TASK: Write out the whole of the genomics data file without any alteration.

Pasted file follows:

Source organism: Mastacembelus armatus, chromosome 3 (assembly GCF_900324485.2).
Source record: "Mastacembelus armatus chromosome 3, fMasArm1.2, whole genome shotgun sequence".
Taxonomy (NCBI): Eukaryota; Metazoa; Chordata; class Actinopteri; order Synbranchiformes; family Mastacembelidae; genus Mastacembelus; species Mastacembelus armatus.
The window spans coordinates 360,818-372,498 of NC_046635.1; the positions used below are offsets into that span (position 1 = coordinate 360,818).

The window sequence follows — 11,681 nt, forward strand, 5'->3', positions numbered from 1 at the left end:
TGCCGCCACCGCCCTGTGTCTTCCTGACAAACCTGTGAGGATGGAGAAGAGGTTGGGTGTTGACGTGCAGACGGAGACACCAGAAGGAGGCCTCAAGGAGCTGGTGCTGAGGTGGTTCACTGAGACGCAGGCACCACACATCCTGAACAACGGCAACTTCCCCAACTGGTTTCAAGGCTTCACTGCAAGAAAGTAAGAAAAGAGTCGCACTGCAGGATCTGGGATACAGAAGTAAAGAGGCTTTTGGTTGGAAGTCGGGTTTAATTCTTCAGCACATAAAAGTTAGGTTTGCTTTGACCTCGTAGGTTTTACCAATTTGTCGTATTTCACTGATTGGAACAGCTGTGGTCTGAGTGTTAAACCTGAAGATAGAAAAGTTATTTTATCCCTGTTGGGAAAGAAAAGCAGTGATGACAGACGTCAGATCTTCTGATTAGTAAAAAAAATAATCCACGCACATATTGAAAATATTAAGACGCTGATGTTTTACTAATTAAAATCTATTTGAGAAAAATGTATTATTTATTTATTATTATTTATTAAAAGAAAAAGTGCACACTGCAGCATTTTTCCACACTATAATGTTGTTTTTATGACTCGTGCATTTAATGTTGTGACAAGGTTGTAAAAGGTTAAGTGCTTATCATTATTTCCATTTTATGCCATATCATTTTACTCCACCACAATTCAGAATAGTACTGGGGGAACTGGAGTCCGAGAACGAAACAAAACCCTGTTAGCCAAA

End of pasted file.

Source organism: Mastacembelus armatus, chromosome 3 (assembly GCF_900324485.2).
Source record: "Mastacembelus armatus chromosome 3, fMasArm1.2, whole genome shotgun sequence".
Taxonomy (NCBI): Eukaryota; Metazoa; Chordata; class Actinopteri; order Synbranchiformes; family Mastacembelidae; genus Mastacembelus; species Mastacembelus armatus.
The window spans coordinates 360,818-372,498 of NC_046635.1; the positions used below are offsets into that span (position 1 = coordinate 360,818).

The window sequence follows — 11,681 nt, forward strand, 5'->3', positions numbered from 1 at the left end:
TGCCGCCACCGCCCTGTGTCTTCCTGACAAACCTGTGAGGATGGAGAAGAGGTTGGGTGTTGACGTGCAGACGGAGACACCAGAAGGAGGCCTCAAGGAGCTGGTGCTGAGGTGGTTCACTGAGACGCAGGCACCACACATCCTGAACAACGGCAACTTCCCCAACTGGTTTCAAGGCTTCACTGCAAGAAAGTAAGAAAAGAGTCGCACTGCAGGATCTGGGATACAGAAGTAAAGAGGCTTTTGGTTGGAAGTCGGGTTTAATTCTTCAGCACATAAAAGTTAGGTTTGCTTTGACCTCGTAGGTTTTACCAATTTGTCGTATTTCACTGATTGGAACAGCTGTGGTCTGAGTGTTAAACCTGAAGATAGAAAAGTTATTTTATCCCTGTTGGGAAAGAAAAGCAGTGATGACAGACGTCAGATCTTCTGATTAGTAAAAAAAATAATCCACGCACATATTGAAAATATTAAGACGCTGATGTTTTACTAATTAAAATCTATTTGAGAAAAATGTATTATTTATTTATTATTATTTATTAAAAGAAAAAGTGCACACTGCAGCATTTTTCCACACTATAATGTTGTTTTTATGACTCGTGCATTTAATGTTGTGACAAGGTTGTAAAAGGTTAAGTGCTTATCATTATTTCCATTTTATGCCATATCATTTTACTCCACCACAATTCAGAATAGTACTGGGGGAACTGGAGTCCGAGAACGAAACAAAACCCTGTTAGCCAAA